Obesity Abstracts (2020) 2 CD1.2 | DOI: 10.1530/obabs.02.CD1.2

A case of refractory euglycemic diabetic ketoacidosis post elective bariatric surgery

Huma Humayun Khan, Ester Dubiwa, Zaw Ye Htet, Theingi Aung & Foteini Kavvoura


Centre for Diabetes & Endocrinology, Royal Berkshire NHS Foundation Trust, Reading, UK.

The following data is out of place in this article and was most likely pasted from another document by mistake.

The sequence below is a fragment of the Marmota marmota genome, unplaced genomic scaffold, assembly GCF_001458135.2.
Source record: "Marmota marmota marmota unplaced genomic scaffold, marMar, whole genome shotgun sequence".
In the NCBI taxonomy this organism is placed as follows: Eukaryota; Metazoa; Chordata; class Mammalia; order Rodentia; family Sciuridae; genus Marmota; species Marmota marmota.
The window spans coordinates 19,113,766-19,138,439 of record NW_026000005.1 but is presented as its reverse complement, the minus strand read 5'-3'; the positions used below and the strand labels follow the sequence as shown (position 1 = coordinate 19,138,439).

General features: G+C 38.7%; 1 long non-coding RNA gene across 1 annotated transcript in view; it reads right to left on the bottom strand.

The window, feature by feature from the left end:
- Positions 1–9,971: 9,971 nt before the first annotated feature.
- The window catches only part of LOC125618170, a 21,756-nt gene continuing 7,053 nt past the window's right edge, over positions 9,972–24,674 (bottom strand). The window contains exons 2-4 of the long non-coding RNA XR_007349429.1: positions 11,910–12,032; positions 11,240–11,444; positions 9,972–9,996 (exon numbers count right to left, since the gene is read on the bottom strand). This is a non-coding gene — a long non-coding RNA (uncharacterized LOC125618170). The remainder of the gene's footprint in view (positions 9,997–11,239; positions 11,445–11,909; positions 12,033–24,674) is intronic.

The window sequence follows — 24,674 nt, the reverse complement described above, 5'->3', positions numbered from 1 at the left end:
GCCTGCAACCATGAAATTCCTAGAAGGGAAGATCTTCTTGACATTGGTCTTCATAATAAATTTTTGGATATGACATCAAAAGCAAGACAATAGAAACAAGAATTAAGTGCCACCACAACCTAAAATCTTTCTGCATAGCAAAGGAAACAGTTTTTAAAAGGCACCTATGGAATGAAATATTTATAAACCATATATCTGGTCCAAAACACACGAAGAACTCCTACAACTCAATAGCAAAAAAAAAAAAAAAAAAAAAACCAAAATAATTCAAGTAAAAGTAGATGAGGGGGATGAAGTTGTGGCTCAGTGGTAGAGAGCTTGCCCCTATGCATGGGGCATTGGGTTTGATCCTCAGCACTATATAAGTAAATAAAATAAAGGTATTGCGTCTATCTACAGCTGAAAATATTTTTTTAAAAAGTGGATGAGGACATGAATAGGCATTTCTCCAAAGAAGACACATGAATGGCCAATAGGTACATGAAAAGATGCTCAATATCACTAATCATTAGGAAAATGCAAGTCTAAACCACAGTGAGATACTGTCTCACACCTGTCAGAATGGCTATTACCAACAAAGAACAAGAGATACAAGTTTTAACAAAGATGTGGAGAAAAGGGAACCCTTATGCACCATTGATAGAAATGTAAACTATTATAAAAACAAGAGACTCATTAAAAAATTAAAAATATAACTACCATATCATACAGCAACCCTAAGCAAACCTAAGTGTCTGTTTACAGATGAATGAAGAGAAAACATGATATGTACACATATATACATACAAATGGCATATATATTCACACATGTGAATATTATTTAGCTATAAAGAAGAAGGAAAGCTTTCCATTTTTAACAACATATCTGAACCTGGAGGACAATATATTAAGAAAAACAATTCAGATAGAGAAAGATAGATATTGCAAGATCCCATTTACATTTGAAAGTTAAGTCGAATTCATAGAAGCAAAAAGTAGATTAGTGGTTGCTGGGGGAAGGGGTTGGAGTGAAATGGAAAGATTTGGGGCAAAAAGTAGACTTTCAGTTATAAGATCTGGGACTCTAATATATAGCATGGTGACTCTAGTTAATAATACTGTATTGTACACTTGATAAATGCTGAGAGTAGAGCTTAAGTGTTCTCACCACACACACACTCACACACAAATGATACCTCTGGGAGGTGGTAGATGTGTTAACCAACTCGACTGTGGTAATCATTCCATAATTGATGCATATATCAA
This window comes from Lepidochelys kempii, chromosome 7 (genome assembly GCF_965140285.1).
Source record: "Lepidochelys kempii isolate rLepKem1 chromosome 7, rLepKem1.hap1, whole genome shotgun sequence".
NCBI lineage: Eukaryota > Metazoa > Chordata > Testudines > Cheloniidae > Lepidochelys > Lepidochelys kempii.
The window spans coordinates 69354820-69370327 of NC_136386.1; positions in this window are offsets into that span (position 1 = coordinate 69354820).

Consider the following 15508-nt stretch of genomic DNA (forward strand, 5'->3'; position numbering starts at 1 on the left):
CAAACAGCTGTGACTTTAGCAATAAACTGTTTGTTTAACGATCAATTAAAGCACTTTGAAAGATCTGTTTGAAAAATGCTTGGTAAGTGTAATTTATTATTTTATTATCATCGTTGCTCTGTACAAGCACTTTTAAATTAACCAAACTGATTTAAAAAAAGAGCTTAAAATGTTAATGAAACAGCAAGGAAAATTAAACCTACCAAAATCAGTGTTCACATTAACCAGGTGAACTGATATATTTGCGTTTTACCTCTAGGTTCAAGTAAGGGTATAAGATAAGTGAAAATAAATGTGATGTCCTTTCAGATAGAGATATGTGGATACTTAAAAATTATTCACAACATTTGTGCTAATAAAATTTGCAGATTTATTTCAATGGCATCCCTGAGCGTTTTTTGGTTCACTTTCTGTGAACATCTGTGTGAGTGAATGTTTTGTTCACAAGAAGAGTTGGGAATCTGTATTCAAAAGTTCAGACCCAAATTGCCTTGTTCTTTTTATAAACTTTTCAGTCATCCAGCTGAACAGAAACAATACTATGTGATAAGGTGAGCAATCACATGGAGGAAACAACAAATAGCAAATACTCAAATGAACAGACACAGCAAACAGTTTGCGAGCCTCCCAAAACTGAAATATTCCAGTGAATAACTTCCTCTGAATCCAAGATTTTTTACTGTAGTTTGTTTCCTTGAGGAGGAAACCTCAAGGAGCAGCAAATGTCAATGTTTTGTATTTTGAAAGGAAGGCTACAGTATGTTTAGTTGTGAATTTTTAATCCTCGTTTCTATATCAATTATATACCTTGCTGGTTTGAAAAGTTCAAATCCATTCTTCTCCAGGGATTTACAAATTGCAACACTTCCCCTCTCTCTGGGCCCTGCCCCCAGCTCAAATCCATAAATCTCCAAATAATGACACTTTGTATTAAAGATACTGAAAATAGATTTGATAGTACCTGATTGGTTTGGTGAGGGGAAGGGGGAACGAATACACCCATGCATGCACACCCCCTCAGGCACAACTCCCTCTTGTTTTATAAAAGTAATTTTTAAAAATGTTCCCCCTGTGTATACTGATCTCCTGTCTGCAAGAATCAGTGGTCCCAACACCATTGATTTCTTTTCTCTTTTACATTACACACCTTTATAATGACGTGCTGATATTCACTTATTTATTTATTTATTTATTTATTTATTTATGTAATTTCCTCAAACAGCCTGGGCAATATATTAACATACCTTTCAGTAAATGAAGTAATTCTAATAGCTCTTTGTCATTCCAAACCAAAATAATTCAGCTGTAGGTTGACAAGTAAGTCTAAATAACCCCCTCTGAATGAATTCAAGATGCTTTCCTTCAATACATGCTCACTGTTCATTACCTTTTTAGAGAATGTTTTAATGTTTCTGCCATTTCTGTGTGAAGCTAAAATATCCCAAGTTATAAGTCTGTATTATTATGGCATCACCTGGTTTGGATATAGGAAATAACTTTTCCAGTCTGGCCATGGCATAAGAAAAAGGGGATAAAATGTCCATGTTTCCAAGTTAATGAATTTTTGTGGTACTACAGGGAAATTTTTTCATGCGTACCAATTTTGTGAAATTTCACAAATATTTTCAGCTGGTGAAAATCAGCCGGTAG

SGLT2 inhibitors (SGLT2Is) are increasingly prescribed for patients with Type 2 Diabetes (T2D) as they are associated with cardiovascular benefit and weight loss with low risk of hypoglycaemia. However, in the last few years, euglycemic ketoacidosis has emerged as a recognized complication of treatment with SGLT2I. The challenge lies in delayed recognition and treatment as it can be easily overlooked due to the conspicuous absence of marked hyperglycaemia. Ketoacidosis can also occur in starvation, low calorie diet, pregnancy and alcohol excess. Herein we present a case of a 54-year-old patient with T2D on empagliflozin, who presented with euglycemic ketoacidosis (euDKA) within 24 h following elective bariatric surgery. Pre-operatively, he had undergone liver shrinkage diet (LSD) for 2 weeks and continued empagliflozin contrary to clinical instructions. His ketonemia proved unusually refractory to DKA protocol, complicated by episodes of hypoglycaemia and hypotension. Ketosis worsened on weaning of DKA treatment and he required ITU admission. His ketonemia took 72 h to resolve. He mistakenly continued to take empagliflozin on discharge, leading to continued ketonemia (with no acidosis) for 2 weeks post-op, until he was once again advised to stop, during his diabetes post-op review. This case highlights the multifactorial causes of euDKA: treatment with SGLT2I throughout LSD, and prolonged starvation peri-operatively. It exemplifies the importance of stopping SGLT2I during LSD, as well as post bariatric surgery. The current recommendation is to withhold SGLT2i 24 h prior to surgery, given their half-life is 12.5 h. In agreement with a recently published review of euDKA cases following surgical procedures, we feel that there is a need to revise the current recommendation and develop a comprehensive guideline for perioperative management for patients on SGLT2I, in particular as these drugs are likely to be used more widely in Type 1 diabetes and heart failure patients in the near future. Moreover, it is important to maintain a high index of suspicion for euDKA in patients with T2D on SGLT2I, especially in perioperative setting. Finally, this case emphasizes the importance of preoperative patients’ and healthcare professionals’ education and close follow-up by the diabetes team.

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